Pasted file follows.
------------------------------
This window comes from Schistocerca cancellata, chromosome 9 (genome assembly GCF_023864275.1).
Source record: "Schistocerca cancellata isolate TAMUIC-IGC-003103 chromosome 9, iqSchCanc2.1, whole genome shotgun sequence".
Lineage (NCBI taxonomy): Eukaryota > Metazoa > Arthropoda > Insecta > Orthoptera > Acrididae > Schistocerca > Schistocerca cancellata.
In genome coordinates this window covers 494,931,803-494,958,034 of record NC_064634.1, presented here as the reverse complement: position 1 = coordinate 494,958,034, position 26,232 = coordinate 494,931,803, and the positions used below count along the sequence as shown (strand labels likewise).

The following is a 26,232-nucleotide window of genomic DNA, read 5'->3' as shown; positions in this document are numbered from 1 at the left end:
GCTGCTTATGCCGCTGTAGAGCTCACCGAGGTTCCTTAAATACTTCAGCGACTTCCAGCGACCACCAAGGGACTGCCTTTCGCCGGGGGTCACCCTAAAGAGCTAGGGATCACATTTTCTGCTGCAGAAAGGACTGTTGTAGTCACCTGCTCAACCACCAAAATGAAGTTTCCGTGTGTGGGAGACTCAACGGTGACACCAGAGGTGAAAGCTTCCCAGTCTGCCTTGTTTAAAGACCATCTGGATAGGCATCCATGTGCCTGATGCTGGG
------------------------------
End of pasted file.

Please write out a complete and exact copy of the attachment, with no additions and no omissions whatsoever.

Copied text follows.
This window comes from Schistocerca cancellata, chromosome 9 (genome assembly GCF_023864275.1).
Source record: "Schistocerca cancellata isolate TAMUIC-IGC-003103 chromosome 9, iqSchCanc2.1, whole genome shotgun sequence".
Lineage (NCBI taxonomy): Eukaryota > Metazoa > Arthropoda > Insecta > Orthoptera > Acrididae > Schistocerca > Schistocerca cancellata.
In genome coordinates this window covers 494,931,803-494,958,034 of record NC_064634.1, presented here as the reverse complement: position 1 = coordinate 494,958,034, position 26,232 = coordinate 494,931,803, and the positions used below count along the sequence as shown (strand labels likewise).

The following is a 26,232-nucleotide window of genomic DNA, read 5'->3' as shown; positions in this document are numbered from 1 at the left end:
GCTGCTTATGCCGCTGTAGAGCTCACCGAGGTTCCTTAAATACTTCAGCGACTTCCAGCGACCACCAAGGGACTGCCTTTCGCCGGGGGTCACCCTAAAGAGCTAGGGATCACATTTTCTGCTGCAGAAAGGACTGTTGTAGTCACCTGCTCAACCACCAAAATGAAGTTTCCGTGTGTGGGAGACTCAACGGTGACACCAGAGGTGAAAGCTTCCCAGTCTGCCTTGTTTAAAGACCATCTGGATAGGCATCCATGTGCCTGATGCTGGG